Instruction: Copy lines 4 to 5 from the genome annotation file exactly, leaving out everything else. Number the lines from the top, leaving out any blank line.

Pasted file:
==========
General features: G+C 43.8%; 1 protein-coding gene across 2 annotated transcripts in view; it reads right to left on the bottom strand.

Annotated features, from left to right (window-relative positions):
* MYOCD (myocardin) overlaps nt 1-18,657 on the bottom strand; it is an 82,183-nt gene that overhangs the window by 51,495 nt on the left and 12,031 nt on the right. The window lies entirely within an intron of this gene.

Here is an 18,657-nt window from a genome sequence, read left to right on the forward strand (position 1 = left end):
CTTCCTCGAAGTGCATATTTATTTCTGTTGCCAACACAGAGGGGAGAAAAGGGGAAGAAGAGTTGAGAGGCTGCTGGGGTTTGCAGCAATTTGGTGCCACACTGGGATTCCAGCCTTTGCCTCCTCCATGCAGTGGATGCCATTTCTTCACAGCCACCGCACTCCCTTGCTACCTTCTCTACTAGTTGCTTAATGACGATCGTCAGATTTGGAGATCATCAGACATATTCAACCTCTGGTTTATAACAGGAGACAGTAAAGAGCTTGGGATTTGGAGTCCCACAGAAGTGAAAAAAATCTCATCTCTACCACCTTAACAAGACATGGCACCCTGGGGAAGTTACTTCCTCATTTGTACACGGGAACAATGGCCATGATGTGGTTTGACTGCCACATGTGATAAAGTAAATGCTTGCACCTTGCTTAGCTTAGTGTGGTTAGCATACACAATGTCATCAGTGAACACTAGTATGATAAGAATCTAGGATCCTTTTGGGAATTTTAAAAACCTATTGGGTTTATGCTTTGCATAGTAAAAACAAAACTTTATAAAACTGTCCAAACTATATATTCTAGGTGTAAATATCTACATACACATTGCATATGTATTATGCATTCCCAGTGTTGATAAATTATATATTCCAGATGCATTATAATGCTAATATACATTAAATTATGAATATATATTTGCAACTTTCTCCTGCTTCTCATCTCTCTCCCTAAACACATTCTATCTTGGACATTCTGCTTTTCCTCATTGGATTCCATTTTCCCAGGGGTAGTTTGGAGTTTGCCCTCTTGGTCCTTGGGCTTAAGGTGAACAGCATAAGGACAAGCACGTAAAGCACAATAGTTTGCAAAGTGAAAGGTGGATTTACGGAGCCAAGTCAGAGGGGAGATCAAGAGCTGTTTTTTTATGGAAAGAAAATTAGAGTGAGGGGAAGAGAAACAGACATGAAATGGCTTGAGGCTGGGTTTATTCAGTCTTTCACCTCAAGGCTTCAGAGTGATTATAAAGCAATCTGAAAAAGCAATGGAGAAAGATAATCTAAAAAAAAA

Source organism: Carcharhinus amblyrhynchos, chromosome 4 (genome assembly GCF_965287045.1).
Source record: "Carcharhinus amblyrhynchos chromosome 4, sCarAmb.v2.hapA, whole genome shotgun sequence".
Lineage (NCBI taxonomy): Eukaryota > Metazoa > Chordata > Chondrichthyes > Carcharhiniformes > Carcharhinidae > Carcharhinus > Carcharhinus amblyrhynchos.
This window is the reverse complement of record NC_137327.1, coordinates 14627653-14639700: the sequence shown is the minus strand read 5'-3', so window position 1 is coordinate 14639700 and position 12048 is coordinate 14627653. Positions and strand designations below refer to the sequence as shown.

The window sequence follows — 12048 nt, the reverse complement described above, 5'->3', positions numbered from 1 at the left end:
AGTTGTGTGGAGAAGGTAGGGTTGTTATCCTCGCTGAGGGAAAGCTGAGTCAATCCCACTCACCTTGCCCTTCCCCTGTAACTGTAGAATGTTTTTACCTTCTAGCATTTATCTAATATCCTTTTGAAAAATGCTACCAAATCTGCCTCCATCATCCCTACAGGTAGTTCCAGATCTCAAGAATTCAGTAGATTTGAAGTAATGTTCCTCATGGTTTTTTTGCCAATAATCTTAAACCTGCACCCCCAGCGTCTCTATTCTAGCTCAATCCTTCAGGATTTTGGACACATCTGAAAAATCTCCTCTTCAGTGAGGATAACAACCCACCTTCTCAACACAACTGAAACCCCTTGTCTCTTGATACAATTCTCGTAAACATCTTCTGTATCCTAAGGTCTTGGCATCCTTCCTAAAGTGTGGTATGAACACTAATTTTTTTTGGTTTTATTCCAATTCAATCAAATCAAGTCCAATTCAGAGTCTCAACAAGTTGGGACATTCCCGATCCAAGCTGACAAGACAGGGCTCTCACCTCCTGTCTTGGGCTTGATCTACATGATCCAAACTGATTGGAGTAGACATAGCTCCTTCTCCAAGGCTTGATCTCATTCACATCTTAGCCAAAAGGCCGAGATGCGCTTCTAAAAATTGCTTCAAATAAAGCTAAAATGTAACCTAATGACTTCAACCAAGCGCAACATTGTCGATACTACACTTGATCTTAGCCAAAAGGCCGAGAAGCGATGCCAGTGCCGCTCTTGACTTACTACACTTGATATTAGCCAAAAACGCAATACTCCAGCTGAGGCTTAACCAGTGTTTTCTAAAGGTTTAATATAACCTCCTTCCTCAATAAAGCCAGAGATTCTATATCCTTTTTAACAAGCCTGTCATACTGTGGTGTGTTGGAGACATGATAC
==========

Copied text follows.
Here is an 18,657-nt window from a genome sequence, read left to right on the forward strand (position 1 = left end):
CTTCCTCGAAGTGCATATTTATTTCTGTTGCCAACACAGAGGGGAGAAAAGGGGAAGAAGAGTTGAGAGGCTGCTGGGGTTTGCAGCAATTTGGTGCCACACTGGGATTCCAGCCTTTGCCTCCTCCATGCAGTGGATGCCATTTCTTCACAGCCACCGCACTCCCTTGCTACCTTCTCTACTAGTTGCTTAATGACGATCGTCAGATTTGGAGATCATCAGACATATTCAACCTCTGGTTTATAACAGGAGACAGTAAAGAGCTTGGGATTTGGAGTCCCACAGAAGTGAAAAAAATCTCATCTCTACCACCTTAACAAGACATGGCACCCTGGGGAAGTTACTTCCTCATTTGTACACGGGAACAATGGCCATGATGTGGTTTGACTGCCACATGTGATAAAGTAAATGCTTGCACCTTGCTTAGCTTAGTGTGGTTAGCATACACAATGTCATCAGTGAACACTAGTATGATAAGAATCTAGGATCCTTTTGGGAATTTTAAAAACCTATTGGGTTTATGCTTTGCATAGTAAAAACAAAACTTTATAAAACTGTCCAAACTATATATTCTAGGTGTAAATATCTACATACACATTGCATATGTATTATGCATTCCCAGTGTTGATAAATTATATATTCCAGATGCATTATAATGCTAATATACATTAAATTATGAATATATATTTGCAACTTTCTCCTGCTTCTCATCTCTCTCCCTAAACACATTCTATCTTGGACATTCTGCTTTTCCTCATTGGATTCCATTTTCCCAGGGGTAGTTTGGAGTTTGCCCTCTTGGTCCTTGGGCTTAAGGTGAACAGCATAAGGACAAGCACGTAAAGCACAATAGTTTGCAAAGTGAAAGGTGGATTTACGGAGCCAAGTCAGAGGGGAGATCAAGAGCTGTTTTTTTATGGAAAGAAAATTAGAGTGAGGGGAAGAGAAACAGACATGAAATGGCTTGAGGCTGGGTTTATTCAGTCTTTCACCTCAAGGCTTCAGAGTGATTATAAAGCAATCTGAAAAAGCAATGGAGAAAGATAATCTAAAAAAAAA